Further to Trust Requirements and the IRS

Here’s a couple of  documents, one from Enrique Hernandez of the law firm Procopio, called “What Happens in Mexico” and  another called “What’s a Fideicomiso” by American lawyer Amy P. Jetel. Both has differing opinions with regards to how or if Mexican Trusts need to be registered with the IRA.

I also suggest reading the comments that have been coming in regarding this at this post.


5 Responses to Further to Trust Requirements and the IRS

  1. Vince D. says:

    The prudent approach is debatable. Amy Jetel, Esq. makes a very compelling argument not to file, There are some CPA’s online such as John Dillinger CPA who are looking to enrich themselves by scaring fideicomiso holders into filing these forms immediately at an eventual cost of thousands of dollars. Assuming that there is a responsibility to file, and there are many arguments against that premise, these forms are next to impossible to have filled out properly, there is very little liklihood that a bank rep in Mexico is going to sign as trustee. Expect a high quote to do so, and many months to work through the bank’s beaureacratic channels. Has any US Fideicomisos ever successfully completed these forms?

    I have spoken to some very smart international tax specialists, actual lawyers, not CPAs who lhave investigated this situation. Their position is that these particular trusts are not considered grantor trusts under IRC 679. They are non-grantor trusts – they have no “owner.”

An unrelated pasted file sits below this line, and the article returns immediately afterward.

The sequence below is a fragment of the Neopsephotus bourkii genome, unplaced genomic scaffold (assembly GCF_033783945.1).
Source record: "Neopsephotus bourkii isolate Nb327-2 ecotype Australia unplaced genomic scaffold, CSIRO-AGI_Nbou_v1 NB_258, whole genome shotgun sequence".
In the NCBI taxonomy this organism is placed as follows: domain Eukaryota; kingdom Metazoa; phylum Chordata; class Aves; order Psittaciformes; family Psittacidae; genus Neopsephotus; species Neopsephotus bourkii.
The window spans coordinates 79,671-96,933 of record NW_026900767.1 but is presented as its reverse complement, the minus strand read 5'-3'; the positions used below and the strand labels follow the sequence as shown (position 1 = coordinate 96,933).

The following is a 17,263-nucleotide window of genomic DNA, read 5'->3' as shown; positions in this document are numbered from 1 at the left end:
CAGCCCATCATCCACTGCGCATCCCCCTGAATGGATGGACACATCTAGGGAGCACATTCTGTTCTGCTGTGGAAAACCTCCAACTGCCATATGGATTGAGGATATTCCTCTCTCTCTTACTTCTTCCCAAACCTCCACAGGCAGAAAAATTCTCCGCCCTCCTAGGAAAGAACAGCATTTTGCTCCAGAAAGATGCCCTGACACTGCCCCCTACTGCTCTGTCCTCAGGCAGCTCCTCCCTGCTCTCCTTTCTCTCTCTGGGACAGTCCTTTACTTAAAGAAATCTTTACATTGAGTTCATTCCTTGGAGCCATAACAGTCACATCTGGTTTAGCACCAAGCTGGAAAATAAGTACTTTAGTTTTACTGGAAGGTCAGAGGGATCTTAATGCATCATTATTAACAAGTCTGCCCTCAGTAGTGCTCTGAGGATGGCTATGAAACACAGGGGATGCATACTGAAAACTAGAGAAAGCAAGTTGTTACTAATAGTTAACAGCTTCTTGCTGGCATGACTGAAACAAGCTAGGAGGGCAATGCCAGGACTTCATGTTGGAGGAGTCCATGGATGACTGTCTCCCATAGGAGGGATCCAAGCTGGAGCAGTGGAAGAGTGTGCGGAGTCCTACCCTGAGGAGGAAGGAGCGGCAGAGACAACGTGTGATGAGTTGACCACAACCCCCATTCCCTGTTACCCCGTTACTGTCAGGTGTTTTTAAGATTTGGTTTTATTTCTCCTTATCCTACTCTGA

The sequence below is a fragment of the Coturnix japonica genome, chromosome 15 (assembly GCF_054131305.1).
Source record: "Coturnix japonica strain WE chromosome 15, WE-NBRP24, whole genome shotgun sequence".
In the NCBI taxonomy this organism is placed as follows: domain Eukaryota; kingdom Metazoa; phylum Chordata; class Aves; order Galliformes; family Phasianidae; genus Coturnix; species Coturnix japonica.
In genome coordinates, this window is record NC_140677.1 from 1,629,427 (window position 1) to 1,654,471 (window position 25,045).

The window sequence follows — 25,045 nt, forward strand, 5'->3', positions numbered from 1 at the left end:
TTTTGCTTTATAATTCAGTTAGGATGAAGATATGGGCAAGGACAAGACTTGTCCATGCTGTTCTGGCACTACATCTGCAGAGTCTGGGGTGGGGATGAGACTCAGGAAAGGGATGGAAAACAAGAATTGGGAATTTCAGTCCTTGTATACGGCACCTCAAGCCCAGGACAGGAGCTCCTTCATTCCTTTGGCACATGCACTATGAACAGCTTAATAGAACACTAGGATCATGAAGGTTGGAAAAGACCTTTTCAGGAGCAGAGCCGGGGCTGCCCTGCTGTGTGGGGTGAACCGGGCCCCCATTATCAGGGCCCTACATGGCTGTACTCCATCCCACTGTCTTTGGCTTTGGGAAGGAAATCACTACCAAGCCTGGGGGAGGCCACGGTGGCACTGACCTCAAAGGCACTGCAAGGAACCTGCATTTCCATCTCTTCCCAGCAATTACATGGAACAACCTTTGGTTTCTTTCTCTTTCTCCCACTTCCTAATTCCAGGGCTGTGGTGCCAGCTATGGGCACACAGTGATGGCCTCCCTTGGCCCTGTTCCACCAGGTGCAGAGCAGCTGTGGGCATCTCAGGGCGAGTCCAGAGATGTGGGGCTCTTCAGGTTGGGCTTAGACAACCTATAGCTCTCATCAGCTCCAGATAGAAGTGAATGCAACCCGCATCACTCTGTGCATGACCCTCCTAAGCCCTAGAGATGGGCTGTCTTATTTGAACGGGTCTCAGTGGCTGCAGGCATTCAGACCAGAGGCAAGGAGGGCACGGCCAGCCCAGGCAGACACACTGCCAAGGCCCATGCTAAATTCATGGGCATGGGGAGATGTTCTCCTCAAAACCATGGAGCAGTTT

Of course, if a CPA calls the IRS they are going to say over the phone that such a “foreign trust” is required to file the forms. A phone call is not a ruling. I still see no analysis of the INTERNAL REVENUE CODE or U.S. TREASURY REGULATIONS. John Dillinger CPA is now advocating on his blog that all fideicomiso holders report themselves to the IRS Criminal Investigations unit by October 15th or risk a potential 20% penalty on the value of their property. This is irresponsible & reckless advice. Who does Mr. Dillinger represent, clients or the IRS??

    See his posting here: http://fideicomiso.wordpress.com/

    • John Dillinger, CPA, MS.tax says:

      Wow, Vince

      You judge harshly, and obviously have not looked very closely at my blog. It contains many links to articles analyizing the code and regs. Plus, I share my expereinces finding out why more people didn’t know about this. It was quite the challenging experience.

      In regards to Amy Jetel’s article, even she asks the IRS to make a determination. However, the AICPA and the California State Bar have already been doing that for years, with no success.

      Well, thanks to so many people calling the IRS, they made a determination. IRS CI said that you have to file. It may not be the answer you wanted to hear, but it’s a definite answer.

      I do wonder about your motives. Currently, if a person files under the Voluntary Disclosure Program, they know what they have to do and what will happen. If they do not file, what will happen is uncertain.

      Different people have different comfort levels with uncertainty. The choice is yours. However, as a CPA I’m required to tell you that you are supposed to file.